More on this later on, but if as is widely anticipated, Kristin Gillibrand is named today as the junior senator from New York, this is not a terrific outcome for progressive Democrats. Gillibrand, statistically speaking, has been one of the more conservative Democrats in the House. Moreover, she is a somewhat proud conservative, being a member of the Blue Dog caucus. In a state like New York, which is capable of electing and re-electing a very liberal senator, that's a somewhat underachieving result for the Democrats.
And I know the objection/counterargument: Gillibrand was representing a relatively conservative district in upstate New York; perhaps she will change her stripes and become more liberal upon representing the entire state. I don't doubt that's true to an extent. But Gillibrand's R+3 district wasn't that conservative by any means, especially since an upstate New York sort of conservative is different from an Alabama sort of conservative. I think, in other words, that her conservativism (or moderateness, really), is in substantial part a matter of her personal philosophy rather than merely an attempt to position herself politically.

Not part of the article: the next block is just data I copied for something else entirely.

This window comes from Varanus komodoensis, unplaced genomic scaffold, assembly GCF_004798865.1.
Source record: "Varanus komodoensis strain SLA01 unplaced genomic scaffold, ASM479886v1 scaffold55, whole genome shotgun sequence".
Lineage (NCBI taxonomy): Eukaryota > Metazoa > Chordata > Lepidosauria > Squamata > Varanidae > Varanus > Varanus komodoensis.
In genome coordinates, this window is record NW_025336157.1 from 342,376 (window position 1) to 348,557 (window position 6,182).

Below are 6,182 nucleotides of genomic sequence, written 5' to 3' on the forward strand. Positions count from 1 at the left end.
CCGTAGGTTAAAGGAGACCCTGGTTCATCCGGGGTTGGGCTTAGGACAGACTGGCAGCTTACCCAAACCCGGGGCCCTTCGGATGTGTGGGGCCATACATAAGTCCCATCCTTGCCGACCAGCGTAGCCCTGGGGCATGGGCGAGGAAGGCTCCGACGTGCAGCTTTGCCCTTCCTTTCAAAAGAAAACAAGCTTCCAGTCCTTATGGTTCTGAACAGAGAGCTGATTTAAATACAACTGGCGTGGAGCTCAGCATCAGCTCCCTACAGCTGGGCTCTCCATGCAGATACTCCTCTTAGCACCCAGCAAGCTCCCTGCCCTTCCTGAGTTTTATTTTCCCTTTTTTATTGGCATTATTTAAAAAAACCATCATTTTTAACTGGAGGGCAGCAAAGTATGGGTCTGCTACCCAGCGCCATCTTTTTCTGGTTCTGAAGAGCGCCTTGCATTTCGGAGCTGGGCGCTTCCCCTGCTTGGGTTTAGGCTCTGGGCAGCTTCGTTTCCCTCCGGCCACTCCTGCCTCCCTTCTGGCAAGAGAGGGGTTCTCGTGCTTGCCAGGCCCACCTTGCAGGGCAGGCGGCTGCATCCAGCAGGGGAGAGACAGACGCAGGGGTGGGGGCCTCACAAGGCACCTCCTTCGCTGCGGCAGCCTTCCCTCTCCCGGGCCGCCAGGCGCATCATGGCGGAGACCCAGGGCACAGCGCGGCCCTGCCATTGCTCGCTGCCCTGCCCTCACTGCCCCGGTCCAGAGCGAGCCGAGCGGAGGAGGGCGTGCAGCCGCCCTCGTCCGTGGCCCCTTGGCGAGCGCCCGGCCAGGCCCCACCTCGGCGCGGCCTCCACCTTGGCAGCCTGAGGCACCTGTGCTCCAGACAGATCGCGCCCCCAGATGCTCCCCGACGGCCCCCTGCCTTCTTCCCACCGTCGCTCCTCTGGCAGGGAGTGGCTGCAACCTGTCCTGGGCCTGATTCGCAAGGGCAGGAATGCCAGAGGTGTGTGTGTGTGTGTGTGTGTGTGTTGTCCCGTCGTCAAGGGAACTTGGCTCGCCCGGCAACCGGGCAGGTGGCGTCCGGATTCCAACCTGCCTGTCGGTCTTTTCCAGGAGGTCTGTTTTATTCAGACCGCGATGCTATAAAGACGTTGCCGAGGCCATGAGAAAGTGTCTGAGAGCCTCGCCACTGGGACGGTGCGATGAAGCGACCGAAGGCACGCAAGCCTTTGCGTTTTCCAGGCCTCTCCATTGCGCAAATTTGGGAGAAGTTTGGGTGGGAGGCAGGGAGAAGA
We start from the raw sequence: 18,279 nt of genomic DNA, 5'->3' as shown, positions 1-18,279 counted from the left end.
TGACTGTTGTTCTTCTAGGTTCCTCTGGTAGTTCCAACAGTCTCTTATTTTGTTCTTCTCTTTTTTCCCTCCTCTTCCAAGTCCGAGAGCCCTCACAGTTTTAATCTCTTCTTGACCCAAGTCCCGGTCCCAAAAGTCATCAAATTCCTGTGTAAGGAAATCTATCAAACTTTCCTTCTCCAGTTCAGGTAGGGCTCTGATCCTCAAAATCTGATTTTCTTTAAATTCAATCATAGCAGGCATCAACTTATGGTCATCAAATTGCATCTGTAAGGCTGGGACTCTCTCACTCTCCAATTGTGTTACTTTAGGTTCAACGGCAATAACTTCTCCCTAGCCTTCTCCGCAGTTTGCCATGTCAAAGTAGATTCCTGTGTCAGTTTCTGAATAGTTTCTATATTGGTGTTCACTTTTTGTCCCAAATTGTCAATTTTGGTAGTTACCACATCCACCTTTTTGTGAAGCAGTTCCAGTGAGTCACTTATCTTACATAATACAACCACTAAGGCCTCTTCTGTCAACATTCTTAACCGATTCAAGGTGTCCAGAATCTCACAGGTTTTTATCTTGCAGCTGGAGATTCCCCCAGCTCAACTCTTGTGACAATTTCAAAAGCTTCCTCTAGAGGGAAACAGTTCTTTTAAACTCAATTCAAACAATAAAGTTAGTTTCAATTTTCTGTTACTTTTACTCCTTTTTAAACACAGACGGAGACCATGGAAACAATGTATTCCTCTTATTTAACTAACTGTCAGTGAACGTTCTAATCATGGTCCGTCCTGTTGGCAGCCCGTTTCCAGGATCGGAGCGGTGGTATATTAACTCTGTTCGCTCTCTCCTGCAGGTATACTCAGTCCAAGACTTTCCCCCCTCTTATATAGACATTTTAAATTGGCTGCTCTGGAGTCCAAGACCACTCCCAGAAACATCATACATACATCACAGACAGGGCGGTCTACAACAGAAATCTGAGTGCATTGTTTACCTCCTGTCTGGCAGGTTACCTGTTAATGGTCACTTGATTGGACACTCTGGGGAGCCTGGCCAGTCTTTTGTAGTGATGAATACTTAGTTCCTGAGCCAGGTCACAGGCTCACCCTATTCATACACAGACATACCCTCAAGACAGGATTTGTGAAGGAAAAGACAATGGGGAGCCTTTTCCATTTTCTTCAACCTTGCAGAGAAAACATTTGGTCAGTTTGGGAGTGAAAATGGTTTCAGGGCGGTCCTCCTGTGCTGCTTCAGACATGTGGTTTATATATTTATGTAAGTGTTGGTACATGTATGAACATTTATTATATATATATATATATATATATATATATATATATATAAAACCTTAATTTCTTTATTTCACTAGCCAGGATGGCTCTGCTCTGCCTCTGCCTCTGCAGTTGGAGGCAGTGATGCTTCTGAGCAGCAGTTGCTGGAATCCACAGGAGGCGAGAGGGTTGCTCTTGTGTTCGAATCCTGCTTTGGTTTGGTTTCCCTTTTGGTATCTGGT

I also don't doubt that she'll be effective, compelling and popular, and may turn out to be a very good senator for New York. I just don't know that she'll be an especially good senator for Democrats.